Last week’s Climate Leaders Summit in Los Angeles, California, showcased clear commitments by U.S. and Chinese states, provinces, and major cities to address climate change—in many cases beyond national targets. And with the signing of a series of MOUs, it also cemented efforts by the two countries to deepen and strengthen cooperation by governments, the private sector, and NGOs. This all bodes well for a major agreement at the December climate talks in Paris.
U.S. President Barack Obama and China President Xi Jinping set this event in motion last November in their U.S.-China Joint Announcement on Climate Change. The summit celebrated actions and cooperation on climate change at subnational levels.
At the summit, municipal and state governments signed a declaration making specific, verifiable pledges for climate action. Among the cities taking action: Atlanta, Boston, Los Angeles, Houston, Salt Lake City, and Des Moines in the U.S., and Beijing, Guangzhou, Wuhan, Zhenjiang, and Shenzhen in China. Beijing and Guangzhou, two of the country’s largest cities, vowed to peak carbon emissions in 2020—10 years ahead of the national target. This is very good news, and we expect more this week during President Xi’s visit to the White House.
Energy Foundation China program staff moderated breakout sessions on low-carbon city planning and low-carbon energy, and at an Energy Foundation-sponsored lunch highlighted our work on sustainable city design, green buildings, renewable energy, and air quality. We also signed an MOU with the city of Wuhan to support demonstration projects in smart-grid development, distributed renewable energy, and low-emission transportation, among others. The agreement will allow Energy Foundation China and its grantees to leverage their expertise in low-carbon technologies and best practices to help one of China’s largest and most dynamic cities reduce its emissions.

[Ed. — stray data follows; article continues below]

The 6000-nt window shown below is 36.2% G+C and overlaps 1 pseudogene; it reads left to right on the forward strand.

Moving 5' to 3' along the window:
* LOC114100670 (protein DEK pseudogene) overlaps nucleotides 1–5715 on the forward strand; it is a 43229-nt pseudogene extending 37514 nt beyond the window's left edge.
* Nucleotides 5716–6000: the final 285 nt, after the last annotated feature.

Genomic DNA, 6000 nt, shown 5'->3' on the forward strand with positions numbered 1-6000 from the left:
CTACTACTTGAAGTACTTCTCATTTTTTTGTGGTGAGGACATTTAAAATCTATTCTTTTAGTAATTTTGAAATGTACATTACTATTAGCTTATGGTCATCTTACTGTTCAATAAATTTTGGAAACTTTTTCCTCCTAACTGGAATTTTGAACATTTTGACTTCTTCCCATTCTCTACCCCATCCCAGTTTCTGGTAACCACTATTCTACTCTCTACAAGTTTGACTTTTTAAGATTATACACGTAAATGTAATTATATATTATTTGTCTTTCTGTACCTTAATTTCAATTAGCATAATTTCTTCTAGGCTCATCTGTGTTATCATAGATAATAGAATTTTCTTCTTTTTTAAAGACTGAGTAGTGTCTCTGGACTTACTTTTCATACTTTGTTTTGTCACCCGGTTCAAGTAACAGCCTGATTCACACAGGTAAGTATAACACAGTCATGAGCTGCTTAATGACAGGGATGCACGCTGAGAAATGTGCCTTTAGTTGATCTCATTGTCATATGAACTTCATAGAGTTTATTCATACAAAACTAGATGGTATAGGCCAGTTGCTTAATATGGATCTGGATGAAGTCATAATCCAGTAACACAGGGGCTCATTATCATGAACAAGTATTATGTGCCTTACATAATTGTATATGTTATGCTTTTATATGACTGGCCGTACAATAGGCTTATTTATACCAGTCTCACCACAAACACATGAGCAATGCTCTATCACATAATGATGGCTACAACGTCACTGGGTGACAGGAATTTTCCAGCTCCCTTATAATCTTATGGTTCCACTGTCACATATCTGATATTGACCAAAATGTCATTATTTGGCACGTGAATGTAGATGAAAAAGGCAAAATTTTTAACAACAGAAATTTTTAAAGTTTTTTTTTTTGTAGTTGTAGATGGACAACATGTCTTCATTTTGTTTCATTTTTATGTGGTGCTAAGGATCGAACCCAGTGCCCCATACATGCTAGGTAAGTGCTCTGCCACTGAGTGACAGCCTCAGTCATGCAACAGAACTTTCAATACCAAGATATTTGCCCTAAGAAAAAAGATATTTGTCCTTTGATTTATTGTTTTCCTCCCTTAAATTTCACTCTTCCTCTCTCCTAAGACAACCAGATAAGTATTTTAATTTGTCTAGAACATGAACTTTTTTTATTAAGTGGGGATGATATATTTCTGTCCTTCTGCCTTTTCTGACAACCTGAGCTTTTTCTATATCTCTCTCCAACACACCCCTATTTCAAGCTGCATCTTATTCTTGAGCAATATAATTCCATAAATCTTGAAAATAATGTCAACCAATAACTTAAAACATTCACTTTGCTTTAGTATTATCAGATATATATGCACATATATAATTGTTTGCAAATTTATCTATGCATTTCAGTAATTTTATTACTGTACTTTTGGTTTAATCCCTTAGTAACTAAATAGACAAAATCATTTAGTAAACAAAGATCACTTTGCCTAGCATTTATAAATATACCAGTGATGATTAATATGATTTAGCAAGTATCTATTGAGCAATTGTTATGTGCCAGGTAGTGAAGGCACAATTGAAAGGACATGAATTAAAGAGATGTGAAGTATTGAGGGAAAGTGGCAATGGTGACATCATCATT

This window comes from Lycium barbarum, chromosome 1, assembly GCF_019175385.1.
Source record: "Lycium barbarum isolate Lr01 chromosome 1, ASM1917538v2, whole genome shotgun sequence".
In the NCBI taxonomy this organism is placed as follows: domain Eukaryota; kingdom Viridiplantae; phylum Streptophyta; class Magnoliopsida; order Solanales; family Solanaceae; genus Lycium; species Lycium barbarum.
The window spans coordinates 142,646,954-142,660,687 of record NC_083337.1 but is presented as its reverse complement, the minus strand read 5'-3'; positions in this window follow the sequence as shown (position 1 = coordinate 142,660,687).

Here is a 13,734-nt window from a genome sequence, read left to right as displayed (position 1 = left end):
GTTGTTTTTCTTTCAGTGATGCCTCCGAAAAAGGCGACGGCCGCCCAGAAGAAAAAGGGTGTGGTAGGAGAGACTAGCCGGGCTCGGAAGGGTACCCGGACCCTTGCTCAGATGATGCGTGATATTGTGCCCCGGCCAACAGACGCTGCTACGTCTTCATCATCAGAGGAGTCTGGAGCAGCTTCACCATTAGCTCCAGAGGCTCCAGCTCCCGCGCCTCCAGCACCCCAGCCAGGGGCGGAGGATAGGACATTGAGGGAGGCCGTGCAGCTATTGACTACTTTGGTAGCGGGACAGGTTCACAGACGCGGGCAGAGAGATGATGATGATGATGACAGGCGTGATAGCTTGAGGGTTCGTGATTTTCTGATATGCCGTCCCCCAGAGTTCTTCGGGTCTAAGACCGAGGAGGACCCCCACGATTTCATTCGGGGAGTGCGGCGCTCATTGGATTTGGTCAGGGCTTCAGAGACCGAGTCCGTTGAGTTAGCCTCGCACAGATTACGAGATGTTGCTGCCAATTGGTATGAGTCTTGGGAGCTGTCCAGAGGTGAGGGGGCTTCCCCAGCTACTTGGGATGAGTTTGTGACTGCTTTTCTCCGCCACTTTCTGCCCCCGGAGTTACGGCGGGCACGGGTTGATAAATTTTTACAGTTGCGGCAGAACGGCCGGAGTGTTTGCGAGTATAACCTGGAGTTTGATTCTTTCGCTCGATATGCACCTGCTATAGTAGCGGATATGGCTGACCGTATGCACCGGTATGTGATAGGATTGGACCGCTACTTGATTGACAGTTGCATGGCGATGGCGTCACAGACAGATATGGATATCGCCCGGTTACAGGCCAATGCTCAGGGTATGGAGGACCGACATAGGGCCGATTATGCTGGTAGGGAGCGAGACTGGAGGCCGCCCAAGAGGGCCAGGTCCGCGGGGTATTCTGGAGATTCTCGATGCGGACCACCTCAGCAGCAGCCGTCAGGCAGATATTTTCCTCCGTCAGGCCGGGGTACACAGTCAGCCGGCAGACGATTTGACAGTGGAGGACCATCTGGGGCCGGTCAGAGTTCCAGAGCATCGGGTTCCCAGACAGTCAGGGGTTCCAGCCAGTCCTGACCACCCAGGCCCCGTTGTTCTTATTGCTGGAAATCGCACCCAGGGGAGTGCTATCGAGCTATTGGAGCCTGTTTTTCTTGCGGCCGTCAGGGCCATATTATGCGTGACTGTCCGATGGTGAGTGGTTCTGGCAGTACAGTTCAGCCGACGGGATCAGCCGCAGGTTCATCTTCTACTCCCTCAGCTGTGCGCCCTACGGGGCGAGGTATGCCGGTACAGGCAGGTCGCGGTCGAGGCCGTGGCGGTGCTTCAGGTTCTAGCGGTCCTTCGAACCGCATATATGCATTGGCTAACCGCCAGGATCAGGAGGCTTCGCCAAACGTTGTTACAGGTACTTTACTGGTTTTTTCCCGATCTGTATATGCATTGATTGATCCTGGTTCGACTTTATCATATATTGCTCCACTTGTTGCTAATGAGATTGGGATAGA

At the close of the summit, Vice President Biden and State Councilor Yang underscored the significance that both countries attached to this event. Strong, positive subnational actions help build momentum in the lead-up to Paris. Corporations in both countries are looking for market opportunities to promote a green economy agenda. Chinese automaker BYD has a lucrative deal with the city of L.A. to provide electric buses, and Goldman Sachs anticipates new financing opportunities in China.
Mayors and governors working on action plans feel strongly that they can push the climate-change agenda forward.
Learn more about the Climate Leaders Summit on Los Angeles Mayor Eric Garcetti’s website.